Games of the Year

Energy Hook

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Energy Hook athletes use their jury-rigged gravity beams to perform death-defying stunts. Fall great distances and use your momentum to launch yourself to dizzying heights! Run on walls, and perform loops, spins, and aerial tricks! Energy Hook challenges you to chain together sequence of tricks, wall-runs, and stylish moves for massive scores hurtle through time challenges by using tricks to gain speed and seek out collectibles hidden throughout the levels. Much like a graphic novel might have different chapters by different artists, Energy Hook showcases the work of several different artists: the organic floating islands of Keegan O'Rourke the dystopian future city of Killst4r the soft, pastel colored buildings of Paul Whitehead and the virtual realities of Antonio Revard. Energy Hook is a challenging game that requires a great deal of finesse and practice to master! Do you have what it takes?
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Game Discussion

Review by Anonymous
Review from Steam

A comparison:
I 100% completed Marvel's Spider-Man on PS4. It's a really fun, ultra-refined, beautiful looking game that deserves the acclaim it got on a mechanical level. I don't know enough about the Spider-Man IP to talk about it as an extension of that but the overall smooth, pleasing feel of swinging around and beating up thugs was compelling enough to push me through every speck of major content. Now that it's coming to PC, Energy Hook is bound to suffer in comparison. It's a humble, barebones game, not in itself a flaw but it has led to a few frustrating moments with out-of-place ledges and high speed swings that send the player flying off the small maps. A huge title like Spider-Man doesn't have these issues and the overall experience is far more beginner friendly because of its unobtrusive flow and easier controls. So why write about a six-year-old game with very few reviews? Because, despite its rough elements, Energy Hook needs more attention for what it gets right about the web-slinging conceit now that its glossy, expensive counterpart is making its way to Steam.
As good as the web-slinging in the new Spider-Man is, its just a hair off of perfect in my opinion. Peter's weight and speed will often level out when travelling around the city, meaning his momentum doesn't build and effect the speed of his swings. There's almost a cap on how fast and wild you can fling yourself around because, once Spidey attaches his web to a surface, his downward momentum won't factor in as strongly to the proceeding swing. It's like his fall quickly halts so the player can't go ludicrous speeds and smack into every wall in New York. Energy Hook is far less automated in this regard. It is entirely player-dependent, and getting good means becoming intimately familiar with the angle of your upcoming swing, the charged jump you'll make, what structures are in your way etc. It's more demanding on the newcomer, and I can see some people giving up because its not as easy to learn.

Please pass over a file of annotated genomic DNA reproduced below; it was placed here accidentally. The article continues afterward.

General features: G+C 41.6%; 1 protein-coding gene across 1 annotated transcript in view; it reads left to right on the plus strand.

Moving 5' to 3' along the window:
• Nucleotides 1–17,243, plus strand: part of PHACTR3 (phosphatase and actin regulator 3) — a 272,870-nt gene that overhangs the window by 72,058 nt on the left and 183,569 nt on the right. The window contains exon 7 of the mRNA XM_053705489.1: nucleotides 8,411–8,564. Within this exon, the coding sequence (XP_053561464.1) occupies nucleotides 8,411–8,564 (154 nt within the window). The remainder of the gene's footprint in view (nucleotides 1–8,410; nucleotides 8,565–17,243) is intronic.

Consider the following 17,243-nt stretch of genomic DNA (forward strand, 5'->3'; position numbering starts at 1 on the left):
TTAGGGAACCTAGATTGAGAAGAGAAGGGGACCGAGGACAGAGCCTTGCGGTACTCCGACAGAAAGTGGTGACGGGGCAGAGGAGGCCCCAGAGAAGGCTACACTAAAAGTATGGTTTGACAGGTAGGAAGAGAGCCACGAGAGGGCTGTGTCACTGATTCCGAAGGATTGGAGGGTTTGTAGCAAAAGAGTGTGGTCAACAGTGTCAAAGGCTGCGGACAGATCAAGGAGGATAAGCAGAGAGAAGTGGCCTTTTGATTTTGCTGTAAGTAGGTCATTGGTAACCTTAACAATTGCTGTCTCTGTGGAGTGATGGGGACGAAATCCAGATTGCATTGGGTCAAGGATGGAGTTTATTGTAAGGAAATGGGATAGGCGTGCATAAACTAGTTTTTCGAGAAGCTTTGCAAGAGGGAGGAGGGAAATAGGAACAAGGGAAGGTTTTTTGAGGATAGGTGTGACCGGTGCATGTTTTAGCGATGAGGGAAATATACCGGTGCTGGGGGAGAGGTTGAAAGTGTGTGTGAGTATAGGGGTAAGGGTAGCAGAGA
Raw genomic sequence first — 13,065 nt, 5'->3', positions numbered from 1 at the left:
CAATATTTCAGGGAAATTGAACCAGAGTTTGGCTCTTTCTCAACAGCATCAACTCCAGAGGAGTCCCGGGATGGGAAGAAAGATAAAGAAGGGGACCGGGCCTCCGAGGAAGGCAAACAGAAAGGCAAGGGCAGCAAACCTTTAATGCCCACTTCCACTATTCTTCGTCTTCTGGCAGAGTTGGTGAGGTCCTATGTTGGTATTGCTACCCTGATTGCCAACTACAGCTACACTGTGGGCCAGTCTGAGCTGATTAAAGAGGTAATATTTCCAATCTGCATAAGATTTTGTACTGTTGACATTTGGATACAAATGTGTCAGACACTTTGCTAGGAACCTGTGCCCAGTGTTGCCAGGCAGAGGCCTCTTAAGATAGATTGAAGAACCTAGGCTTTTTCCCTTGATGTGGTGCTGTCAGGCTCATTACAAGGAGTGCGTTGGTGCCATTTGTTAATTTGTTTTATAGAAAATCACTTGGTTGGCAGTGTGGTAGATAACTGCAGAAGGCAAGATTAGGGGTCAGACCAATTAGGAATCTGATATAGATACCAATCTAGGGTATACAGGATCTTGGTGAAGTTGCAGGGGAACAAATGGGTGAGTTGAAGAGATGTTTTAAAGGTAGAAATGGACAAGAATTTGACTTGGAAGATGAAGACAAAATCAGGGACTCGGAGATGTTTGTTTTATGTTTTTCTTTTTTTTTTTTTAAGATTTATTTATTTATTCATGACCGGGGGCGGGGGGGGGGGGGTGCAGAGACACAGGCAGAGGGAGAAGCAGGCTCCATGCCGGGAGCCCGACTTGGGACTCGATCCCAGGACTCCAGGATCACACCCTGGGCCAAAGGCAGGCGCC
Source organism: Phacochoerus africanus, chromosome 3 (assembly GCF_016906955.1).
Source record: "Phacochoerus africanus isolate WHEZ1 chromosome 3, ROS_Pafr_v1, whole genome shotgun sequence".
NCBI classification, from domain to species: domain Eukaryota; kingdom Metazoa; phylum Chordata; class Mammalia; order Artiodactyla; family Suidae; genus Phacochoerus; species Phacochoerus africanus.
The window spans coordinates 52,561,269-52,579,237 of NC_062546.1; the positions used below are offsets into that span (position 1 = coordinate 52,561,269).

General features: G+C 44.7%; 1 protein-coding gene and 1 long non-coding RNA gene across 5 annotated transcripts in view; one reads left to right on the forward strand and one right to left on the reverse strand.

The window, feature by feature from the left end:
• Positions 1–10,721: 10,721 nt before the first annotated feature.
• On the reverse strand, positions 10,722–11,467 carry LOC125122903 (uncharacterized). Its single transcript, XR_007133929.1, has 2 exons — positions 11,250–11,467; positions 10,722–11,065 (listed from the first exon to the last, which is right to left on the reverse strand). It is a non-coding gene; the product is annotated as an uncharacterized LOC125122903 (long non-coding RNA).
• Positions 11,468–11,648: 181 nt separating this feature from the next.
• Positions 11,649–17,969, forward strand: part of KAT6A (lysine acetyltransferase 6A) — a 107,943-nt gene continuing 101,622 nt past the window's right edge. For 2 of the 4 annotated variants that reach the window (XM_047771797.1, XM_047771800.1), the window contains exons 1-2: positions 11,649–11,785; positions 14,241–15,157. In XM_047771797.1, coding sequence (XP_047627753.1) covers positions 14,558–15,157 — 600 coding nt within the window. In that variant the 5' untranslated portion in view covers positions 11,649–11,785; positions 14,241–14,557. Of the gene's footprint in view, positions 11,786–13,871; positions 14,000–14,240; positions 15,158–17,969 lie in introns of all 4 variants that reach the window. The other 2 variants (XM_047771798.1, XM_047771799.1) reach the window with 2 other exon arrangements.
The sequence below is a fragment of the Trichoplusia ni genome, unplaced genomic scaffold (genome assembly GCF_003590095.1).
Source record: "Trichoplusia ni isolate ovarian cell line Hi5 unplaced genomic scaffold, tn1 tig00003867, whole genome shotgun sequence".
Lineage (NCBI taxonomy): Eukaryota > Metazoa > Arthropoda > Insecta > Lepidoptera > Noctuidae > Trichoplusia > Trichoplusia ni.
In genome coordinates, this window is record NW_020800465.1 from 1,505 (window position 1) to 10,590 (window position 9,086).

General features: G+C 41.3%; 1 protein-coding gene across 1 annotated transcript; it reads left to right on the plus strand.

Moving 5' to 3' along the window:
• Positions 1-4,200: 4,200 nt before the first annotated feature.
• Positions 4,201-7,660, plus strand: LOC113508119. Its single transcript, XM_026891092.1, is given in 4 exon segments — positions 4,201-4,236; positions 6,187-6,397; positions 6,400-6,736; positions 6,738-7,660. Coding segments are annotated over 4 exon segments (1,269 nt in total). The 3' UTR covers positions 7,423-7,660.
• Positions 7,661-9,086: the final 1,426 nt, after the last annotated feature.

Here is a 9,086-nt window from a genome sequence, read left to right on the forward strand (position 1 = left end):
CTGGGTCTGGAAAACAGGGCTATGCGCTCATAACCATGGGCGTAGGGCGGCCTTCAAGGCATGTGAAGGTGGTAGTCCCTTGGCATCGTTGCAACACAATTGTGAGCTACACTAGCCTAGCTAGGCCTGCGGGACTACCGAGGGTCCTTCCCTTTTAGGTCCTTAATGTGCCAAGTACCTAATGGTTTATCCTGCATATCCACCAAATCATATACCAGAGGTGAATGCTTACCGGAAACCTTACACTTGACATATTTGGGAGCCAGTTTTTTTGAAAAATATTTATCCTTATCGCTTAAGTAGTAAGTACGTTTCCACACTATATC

But Energy Hook understands the appeal of this gameplay hook (pardon the pun) better because of how satisfying it is to feel like a heavy subject at the end of a rope, launching into the air and barely making that perfect follow-up swing. The boost especially helps in maintaining control of the player character, as it is propulsive enough to counteract any powerful swings you may make, and when combined with that speed and weightiness can lead to beautiful executions of stunts you weren't sure you could pull off. It also leads to those share of moments where you awkwardly collide with a nearby building and have to reorient yourself, but that's what makes the flawless swings more special. Nearly every swing in Spider-Man is a flawless swing, and it despite it being a very good version of the concept it gets old in a way that Energy Hook doesn't even though there's not really a whole lot of tasks or content in the latter.
So, even though most people will pay full price for Spider-Man when it comes out, I would invite anyone who spent time bumming around in Spider-Man 2 on PS2/Xbox/Gamecube to buy this as a comparison point. You may like it, you may get frustrated by its shortcomings, but I'll proudly call this my webslinging game of choice for its exceptional, uncompromising gamefeel. Spider-Man has the wider appeal but Energy Hook takes its core and exceeds what the huge, talented team at Insomniac could manage because their game had to be more accessible. I'd say that's worth ten bucks.

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